• The step counter isn’t in the notification section? Really? Apple should be showcasing itself here — new app that’s a big focus of IOS8, and a new notification capability that they also pushed in the release, and the two don’t talk to each other? Missed opportunity. Again, the Health app, more than anything else, seems to be incomplete because it had to ship. I can’t see any other rational reason for this to be missing.
  • The medical ID area is pretty basic. Other apps do similar things better, like helping you through drug names, allowing you to include dosages and timing of the dose and other notes. The medical ID area feels like a bare minimum usable for the release, not a finished product.

Before I’ll use this app for more than a pedometer, here’s what I need to see:

  • Syncing data to iCloud, and access to that data via the web
  • Making sure the data is backed up off the device (accomplished by the first item, of course)
  • A good, robust way to import existing data so all my info is in one place
  • A good, robust way to export the data via CSV and/or other forms so I can use it in other ways off device)
  • A way to pull together data and share it via email so I can, for instance, send a report to my doctor.
  • Some way to get my television to stop playing that U2 song every five minutes.

Okay, not the last, but man…

The interface with the food management’s another key piece, but that’s up to the third party apps, and I expect to see good ones show up in the next month or two.

But for now, I’m rating the health app “Great start, but incomplete — check back in six weeks”

I think a year from now this is going to be a huge, usable, important tool on the devices. But now? it’s a glimmer of hope for what it should be, but too much of it isn’t there yet.

Edit 1: 9/28, 12PM:

I realized this morning there were a few other things the ICE capability should do but doesn’t in this release:

  • Some people want to donate organs, but only some organs, not all (for instance, corneas but not internal organs), often on religious beliefs. The ICE app needs a way for those people to specify what organs they’re choosing to donate.
  • The ICE capability needs a general “notes” section where we can write free text for specialty notes that aren’t covered elsewhere.
  • The ICE capability needs to allow me to specific what medical program I’m enrolled in, so if there’s an option I can be transmitted to a program hospital if I’m unable to communicate. Oh, and who my doctor is…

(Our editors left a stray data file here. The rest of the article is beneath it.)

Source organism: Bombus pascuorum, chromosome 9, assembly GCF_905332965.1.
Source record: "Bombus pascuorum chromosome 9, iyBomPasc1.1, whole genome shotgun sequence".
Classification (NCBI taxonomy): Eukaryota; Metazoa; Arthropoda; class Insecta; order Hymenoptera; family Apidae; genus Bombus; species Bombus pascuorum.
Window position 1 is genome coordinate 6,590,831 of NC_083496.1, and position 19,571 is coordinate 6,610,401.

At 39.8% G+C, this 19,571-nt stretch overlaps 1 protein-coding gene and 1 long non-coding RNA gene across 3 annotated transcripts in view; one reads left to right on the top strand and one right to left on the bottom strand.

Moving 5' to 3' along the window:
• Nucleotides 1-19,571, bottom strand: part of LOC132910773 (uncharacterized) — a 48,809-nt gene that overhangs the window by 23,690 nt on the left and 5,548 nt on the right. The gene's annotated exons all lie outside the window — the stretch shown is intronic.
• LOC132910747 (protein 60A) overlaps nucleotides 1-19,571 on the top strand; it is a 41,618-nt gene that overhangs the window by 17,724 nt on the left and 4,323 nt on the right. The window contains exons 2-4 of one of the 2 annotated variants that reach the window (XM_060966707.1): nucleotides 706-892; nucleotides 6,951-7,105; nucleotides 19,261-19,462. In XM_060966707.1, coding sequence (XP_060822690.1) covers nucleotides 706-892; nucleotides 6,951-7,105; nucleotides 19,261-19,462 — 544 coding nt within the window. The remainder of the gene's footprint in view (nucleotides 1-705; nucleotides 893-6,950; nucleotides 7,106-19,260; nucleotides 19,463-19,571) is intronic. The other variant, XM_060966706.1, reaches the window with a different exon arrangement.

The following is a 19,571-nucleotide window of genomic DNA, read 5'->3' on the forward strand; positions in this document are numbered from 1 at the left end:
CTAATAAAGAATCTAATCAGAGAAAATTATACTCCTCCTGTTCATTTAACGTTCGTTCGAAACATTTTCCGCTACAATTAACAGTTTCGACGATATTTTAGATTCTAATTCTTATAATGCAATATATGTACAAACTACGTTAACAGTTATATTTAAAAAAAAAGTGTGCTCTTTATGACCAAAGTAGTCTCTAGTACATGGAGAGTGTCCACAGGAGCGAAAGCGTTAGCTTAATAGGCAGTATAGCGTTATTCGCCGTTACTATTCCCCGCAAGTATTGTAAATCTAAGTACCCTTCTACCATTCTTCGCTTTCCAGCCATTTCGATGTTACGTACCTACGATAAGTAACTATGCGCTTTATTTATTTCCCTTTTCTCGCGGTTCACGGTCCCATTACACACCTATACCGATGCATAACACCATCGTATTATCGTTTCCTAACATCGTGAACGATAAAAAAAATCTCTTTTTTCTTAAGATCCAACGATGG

• The ICE capability needs to allow me to specify if I have a living will and/or a Do Not Resucitate order in effect. And FWIW, I’ve had one almost completed for a few months now (not exactly a fun concept, but necessary) that I’ll be completing and recording with my doctor monday, although he knows that’s my intent.

As big a deal as Apple wants the Health app and it’s interfaces to be, I’m a little — no, moderately — disappointed at how incomplete it is. Not just missing features (like import or export of data) but the pieces they did implement show a rather superficial analysis of how the tools ought to be built and how they’ll be used. I can’t conceive of an ICE app that doesn’t let me document a DNR or medical program, and I can’t believe they shipped a data capture tool that can’t capture a woman’s periods. This is a lot like an app a product manager would spec out in two hours, not a fully built out app. In other words, while I think the health tools and the interfaces they built show great promise, the health app they actually shipped is a pretty piece of demo ware.

I’ll keep a close eye, though, because I expect (hope) it’ll get built out quickly now that they’re past launch. But for now, I can’t recommend it for use beyond the pedometer functions (and I haven’t validated those are accurate yet). right now, it’s presenting promise, not productivity.



Posted in About Chuq, Computers and Technology, Health and Fitness

Not Dead Yet #2: Social Media and the Always On Lifestyle

From the time the event started until I settled down in the ER bed, exactly what happened and when it happened became a bit of a blur. I was busy trying to figure out if I was about to die, stressed to the gills and frankly scared out of my head. At the same time, I was evidently thinking about what needed to be, since by the time the medics arrived, I’d put on shoes, stuffed my keys and wallet (with medical ID) in one pocket, my phone in another, and I was taking my blood pressure as they entered the room (in case you were wondering, it was 158/94, with a pulse of 115, but my unit is typically metering heavy compared to when I’m checked in the office — I consider that a positive since I still track it as if it were accurate). I wrote that down in Evernote, by the way.

I can guess what my thinking was: if I’m going to the hospital, I’ll need shoes when I leave, keys in case the door is locked, and my wallet for ID when I check in, and I never leave without my phone. Also, I need to let people know what was going on. Note that Laurie is in the room with me and will be picking me up from the hospital if I’m released, so I’m not claiming my thinking was 100% correct, but the intention was there.

As we left, the last thing I did before walking out to the ambulance was grab my iPad, so I’d have the Kindle books with me for the slack times.

Once I got to the hospital and things started to settle down, I checked and I had decent network, so I did what came to mind and took a selfie and posted it to Twitter. Because it amused me. That was about 11PM, or about 100 minutes into the event.

As I was posting it, I realized that without context, that image was likely to cause some freaking, and with that, the live-tweet session started. It needed context so people didn’t. I quickly realized I needed to make sure people understood things were (mostly) under control. Since I’m me, the obvious answer was to steal from Monty Python, and suddenly my motto for the night became “I’m not dead yet”. And once I opened with Monty Python, the live tweet becomes a bit of a standup routine, until I was too tired to actually think up things that I thought were funny.